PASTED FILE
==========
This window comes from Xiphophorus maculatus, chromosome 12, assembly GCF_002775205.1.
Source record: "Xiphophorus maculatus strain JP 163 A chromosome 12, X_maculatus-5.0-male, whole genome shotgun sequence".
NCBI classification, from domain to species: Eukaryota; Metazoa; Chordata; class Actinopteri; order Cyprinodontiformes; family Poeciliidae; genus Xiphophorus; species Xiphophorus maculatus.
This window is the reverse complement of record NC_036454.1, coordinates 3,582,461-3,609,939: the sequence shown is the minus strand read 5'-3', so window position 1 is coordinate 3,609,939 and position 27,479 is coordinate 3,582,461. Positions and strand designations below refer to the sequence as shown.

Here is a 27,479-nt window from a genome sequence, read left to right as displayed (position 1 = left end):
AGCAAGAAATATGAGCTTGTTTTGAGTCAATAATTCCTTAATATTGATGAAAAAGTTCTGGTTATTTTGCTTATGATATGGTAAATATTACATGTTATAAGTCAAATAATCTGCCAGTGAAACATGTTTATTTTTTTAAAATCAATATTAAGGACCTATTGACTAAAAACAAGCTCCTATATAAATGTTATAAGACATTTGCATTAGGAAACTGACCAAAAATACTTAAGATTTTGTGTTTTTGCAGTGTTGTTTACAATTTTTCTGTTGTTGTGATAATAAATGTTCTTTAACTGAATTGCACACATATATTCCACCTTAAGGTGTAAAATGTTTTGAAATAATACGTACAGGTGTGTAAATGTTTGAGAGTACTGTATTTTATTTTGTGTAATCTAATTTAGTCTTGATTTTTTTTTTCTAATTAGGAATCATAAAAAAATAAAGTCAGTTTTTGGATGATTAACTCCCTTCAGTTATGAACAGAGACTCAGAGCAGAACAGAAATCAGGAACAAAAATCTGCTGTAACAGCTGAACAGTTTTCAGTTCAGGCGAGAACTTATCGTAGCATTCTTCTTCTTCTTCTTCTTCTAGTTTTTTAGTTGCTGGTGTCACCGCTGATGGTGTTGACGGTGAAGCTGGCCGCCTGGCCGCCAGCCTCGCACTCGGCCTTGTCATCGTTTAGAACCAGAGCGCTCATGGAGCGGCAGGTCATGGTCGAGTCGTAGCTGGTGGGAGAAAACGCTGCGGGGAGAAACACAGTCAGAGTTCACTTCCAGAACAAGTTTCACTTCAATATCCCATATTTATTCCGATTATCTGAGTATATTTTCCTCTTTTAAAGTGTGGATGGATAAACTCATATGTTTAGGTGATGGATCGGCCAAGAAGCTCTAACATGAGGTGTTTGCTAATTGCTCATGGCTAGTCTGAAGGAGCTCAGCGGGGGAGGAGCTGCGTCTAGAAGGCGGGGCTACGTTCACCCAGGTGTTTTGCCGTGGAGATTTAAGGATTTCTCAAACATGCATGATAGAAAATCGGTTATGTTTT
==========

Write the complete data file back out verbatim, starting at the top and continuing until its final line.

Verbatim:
This window comes from Xiphophorus maculatus, chromosome 12, assembly GCF_002775205.1.
Source record: "Xiphophorus maculatus strain JP 163 A chromosome 12, X_maculatus-5.0-male, whole genome shotgun sequence".
NCBI classification, from domain to species: Eukaryota; Metazoa; Chordata; class Actinopteri; order Cyprinodontiformes; family Poeciliidae; genus Xiphophorus; species Xiphophorus maculatus.
This window is the reverse complement of record NC_036454.1, coordinates 3,582,461-3,609,939: the sequence shown is the minus strand read 5'-3', so window position 1 is coordinate 3,609,939 and position 27,479 is coordinate 3,582,461. Positions and strand designations below refer to the sequence as shown.

Here is a 27,479-nt window from a genome sequence, read left to right as displayed (position 1 = left end):
AGCAAGAAATATGAGCTTGTTTTGAGTCAATAATTCCTTAATATTGATGAAAAAGTTCTGGTTATTTTGCTTATGATATGGTAAATATTACATGTTATAAGTCAAATAATCTGCCAGTGAAACATGTTTATTTTTTTAAAATCAATATTAAGGACCTATTGACTAAAAACAAGCTCCTATATAAATGTTATAAGACATTTGCATTAGGAAACTGACCAAAAATACTTAAGATTTTGTGTTTTTGCAGTGTTGTTTACAATTTTTCTGTTGTTGTGATAATAAATGTTCTTTAACTGAATTGCACACATATATTCCACCTTAAGGTGTAAAATGTTTTGAAATAATACGTACAGGTGTGTAAATGTTTGAGAGTACTGTATTTTATTTTGTGTAATCTAATTTAGTCTTGATTTTTTTTTTCTAATTAGGAATCATAAAAAAATAAAGTCAGTTTTTGGATGATTAACTCCCTTCAGTTATGAACAGAGACTCAGAGCAGAACAGAAATCAGGAACAAAAATCTGCTGTAACAGCTGAACAGTTTTCAGTTCAGGCGAGAACTTATCGTAGCATTCTTCTTCTTCTTCTTCTTCTAGTTTTTTAGTTGCTGGTGTCACCGCTGATGGTGTTGACGGTGAAGCTGGCCGCCTGGCCGCCAGCCTCGCACTCGGCCTTGTCATCGTTTAGAACCAGAGCGCTCATGGAGCGGCAGGTCATGGTCGAGTCGTAGCTGGTGGGAGAAAACGCTGCGGGGAGAAACACAGTCAGAGTTCACTTCCAGAACAAGTTTCACTTCAATATCCCATATTTATTCCGATTATCTGAGTATATTTTCCTCTTTTAAAGTGTGGATGGATAAACTCATATGTTTAGGTGATGGATCGGCCAAGAAGCTCTAACATGAGGTGTTTGCTAATTGCTCATGGCTAGTCTGAAGGAGCTCAGCGGGGGAGGAGCTGCGTCTAGAAGGCGGGGCTACGTTCACCCAGGTGTTTTGCCGTGGAGATTTAAGGATTTCTCAAACATGCATGATAGAAAATCGGTTATGTTTT